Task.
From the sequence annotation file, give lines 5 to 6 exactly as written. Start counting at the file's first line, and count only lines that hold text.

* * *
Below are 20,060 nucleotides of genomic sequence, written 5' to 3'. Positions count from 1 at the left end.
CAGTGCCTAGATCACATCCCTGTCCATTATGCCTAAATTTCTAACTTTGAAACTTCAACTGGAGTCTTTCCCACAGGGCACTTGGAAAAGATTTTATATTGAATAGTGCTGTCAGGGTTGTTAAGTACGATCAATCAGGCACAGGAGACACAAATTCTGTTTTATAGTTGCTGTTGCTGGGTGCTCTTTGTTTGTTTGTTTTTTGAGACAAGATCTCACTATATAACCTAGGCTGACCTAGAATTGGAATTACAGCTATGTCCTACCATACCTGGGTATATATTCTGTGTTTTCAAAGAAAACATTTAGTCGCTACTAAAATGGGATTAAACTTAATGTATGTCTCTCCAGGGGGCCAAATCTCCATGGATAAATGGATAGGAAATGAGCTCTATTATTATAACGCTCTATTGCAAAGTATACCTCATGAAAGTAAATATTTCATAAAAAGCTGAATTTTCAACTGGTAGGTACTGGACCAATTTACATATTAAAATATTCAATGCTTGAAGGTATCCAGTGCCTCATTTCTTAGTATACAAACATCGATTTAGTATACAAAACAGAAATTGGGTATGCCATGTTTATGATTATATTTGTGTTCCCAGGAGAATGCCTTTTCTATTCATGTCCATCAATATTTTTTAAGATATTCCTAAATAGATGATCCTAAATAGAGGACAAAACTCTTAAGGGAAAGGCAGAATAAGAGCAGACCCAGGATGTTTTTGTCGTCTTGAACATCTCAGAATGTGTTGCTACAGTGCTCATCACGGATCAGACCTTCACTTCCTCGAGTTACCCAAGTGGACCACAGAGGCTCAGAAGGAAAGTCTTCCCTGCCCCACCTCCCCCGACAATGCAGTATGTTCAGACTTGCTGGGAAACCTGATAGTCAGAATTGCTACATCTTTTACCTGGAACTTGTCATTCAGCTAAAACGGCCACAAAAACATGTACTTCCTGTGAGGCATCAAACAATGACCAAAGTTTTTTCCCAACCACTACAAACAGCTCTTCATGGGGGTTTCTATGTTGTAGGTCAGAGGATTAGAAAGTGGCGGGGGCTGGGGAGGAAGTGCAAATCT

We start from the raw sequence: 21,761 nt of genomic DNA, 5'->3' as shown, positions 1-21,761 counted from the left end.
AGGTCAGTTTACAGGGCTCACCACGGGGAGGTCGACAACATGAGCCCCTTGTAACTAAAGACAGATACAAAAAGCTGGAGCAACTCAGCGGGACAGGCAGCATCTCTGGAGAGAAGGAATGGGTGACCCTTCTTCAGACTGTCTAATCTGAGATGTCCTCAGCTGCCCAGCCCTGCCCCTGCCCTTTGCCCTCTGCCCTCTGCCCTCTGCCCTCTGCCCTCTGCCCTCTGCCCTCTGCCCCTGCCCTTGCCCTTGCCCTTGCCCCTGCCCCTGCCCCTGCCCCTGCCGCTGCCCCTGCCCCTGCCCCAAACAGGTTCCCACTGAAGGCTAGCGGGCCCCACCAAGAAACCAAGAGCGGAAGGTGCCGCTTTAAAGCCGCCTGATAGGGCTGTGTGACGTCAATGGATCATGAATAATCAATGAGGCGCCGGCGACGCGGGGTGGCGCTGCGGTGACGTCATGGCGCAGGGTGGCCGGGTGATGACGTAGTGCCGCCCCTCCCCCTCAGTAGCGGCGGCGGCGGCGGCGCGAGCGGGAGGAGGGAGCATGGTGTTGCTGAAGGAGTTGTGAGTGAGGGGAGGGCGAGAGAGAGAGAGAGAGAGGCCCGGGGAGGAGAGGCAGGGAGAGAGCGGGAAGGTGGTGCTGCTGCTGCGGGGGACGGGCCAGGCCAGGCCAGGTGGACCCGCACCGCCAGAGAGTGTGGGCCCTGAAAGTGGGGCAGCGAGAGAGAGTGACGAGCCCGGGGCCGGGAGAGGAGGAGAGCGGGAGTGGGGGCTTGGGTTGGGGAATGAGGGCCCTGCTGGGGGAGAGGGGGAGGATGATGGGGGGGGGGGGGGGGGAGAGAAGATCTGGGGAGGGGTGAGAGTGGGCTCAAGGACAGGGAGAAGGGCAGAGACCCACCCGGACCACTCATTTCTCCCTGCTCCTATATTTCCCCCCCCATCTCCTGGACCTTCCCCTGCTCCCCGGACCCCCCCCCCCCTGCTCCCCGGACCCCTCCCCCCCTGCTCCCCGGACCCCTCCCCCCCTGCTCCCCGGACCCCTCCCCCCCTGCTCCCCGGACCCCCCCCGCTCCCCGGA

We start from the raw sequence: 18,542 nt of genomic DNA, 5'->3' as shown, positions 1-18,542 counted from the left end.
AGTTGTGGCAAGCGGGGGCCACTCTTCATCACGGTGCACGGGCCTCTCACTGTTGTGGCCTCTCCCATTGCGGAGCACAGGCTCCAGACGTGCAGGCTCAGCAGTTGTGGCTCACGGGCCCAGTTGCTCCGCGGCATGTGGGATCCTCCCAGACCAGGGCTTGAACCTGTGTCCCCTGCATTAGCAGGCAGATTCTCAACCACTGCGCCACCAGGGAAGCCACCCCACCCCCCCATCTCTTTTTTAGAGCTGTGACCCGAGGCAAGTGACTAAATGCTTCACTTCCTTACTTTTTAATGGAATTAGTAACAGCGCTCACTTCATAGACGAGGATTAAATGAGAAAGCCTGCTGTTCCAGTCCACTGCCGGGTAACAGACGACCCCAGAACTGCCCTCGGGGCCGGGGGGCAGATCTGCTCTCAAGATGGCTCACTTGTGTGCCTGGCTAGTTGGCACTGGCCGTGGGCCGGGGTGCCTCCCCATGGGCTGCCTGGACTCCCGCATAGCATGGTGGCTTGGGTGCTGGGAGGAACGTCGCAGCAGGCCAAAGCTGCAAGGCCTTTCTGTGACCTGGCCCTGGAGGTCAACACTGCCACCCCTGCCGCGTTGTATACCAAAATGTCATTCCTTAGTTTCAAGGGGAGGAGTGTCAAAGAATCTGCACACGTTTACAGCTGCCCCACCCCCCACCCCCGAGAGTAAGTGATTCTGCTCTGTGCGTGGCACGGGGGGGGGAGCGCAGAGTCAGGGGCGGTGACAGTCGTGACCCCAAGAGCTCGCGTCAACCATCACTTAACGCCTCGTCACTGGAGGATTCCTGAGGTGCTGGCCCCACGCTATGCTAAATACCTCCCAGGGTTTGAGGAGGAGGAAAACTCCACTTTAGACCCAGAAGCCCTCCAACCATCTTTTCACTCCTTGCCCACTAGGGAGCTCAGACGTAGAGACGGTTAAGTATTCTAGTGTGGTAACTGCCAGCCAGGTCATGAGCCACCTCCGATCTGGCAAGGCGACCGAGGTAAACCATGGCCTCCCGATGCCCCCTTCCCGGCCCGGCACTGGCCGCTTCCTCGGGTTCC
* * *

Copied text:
We start from the raw sequence: 18,542 nt of genomic DNA, 5'->3' as shown, positions 1-18,542 counted from the left end.
AGTTGTGGCAAGCGGGGGCCACTCTTCATCACGGTGCACGGGCCTCTCACTGTTGTGGCCTCTCCCATTGCGGAGCACAGGCTCCAGACGTGCAGGCTCAGCAGTTGTGGCTCACGGGCCCAGTTGCTCCGCGGCATGTGGGATCCTCCCAGACCAGGGCTTGAACCTGTGTCCCCTGCATTAGCAGGCAGATTCTCAACCACTGCGCCACCAGGGAAGCCACCCCACCCCCCCATCTCTTTTTTAGAGCTGTGACCCGAGGCAAGTGACTAAATGCTTCACTTCCTTACTTTTTAATGGAATTAGTAACAGCGCTCACTTCATAGACGAGGATTAAATGAGAAAGCCTGCTGTTCCAGTCCACTGCCGGGTAACAGACGACCCCAGAACTGCCCTCGGGGCCGGGGGGCAGATCTGCTCTCAAGATGGCTCACTTGTGTGCCTGGCTAGTTGGCACTGGCCGTGGGCCGGGGTGCCTCCCCATGGGCTGCCTGGACTCCCGCATAGCATGGTGGCTTGGGTGCTGGGAGGAACGTCGCAGCAGGCCAAAGCTGCAAGGCCTTTCTGTGACCTGGCCCTGGAGGTCAACACTGCCACCCCTGCCGCGTTGTATACCAAAATGTCATTCCTTAGTTTCAAGGGGAGGAGTGTCAAAGAATCTGCACACGTTTACAGCTGCCCCACCCCCCACCCCCGAGAGTAAGTGATTCTGCTCTGTGCGTGGCACGGGGGGGGGAGCGCAGAGTCAGGGGCGGTGACAGTCGTGACCCCAAGAGCTCGCGTCAACCATCACTTAACGCCTCGTCACTGGAGGATTCCTGAGGTGCTGGCCCCACGCTATGCTAAATACCTCCCAGGGTTTGAGGAGGAGGAAAACTCCACTTTAGACCCAGAAGCCCTCCAACCATCTTTTCACTCCTTGCCCACTAGGGAGCTCAGACGTAGAGACGGTTAAGTATTCTAGTGTGGTAACTGCCAGCCAGGTCATGAGCCACCTCCGATCTGGCAAGGCGACCGAGGTAAACCATGGCCTCCCGATGCCCCCTTCCCGGCCCGGCACTGGCCGCTTCCTCGGGTTCC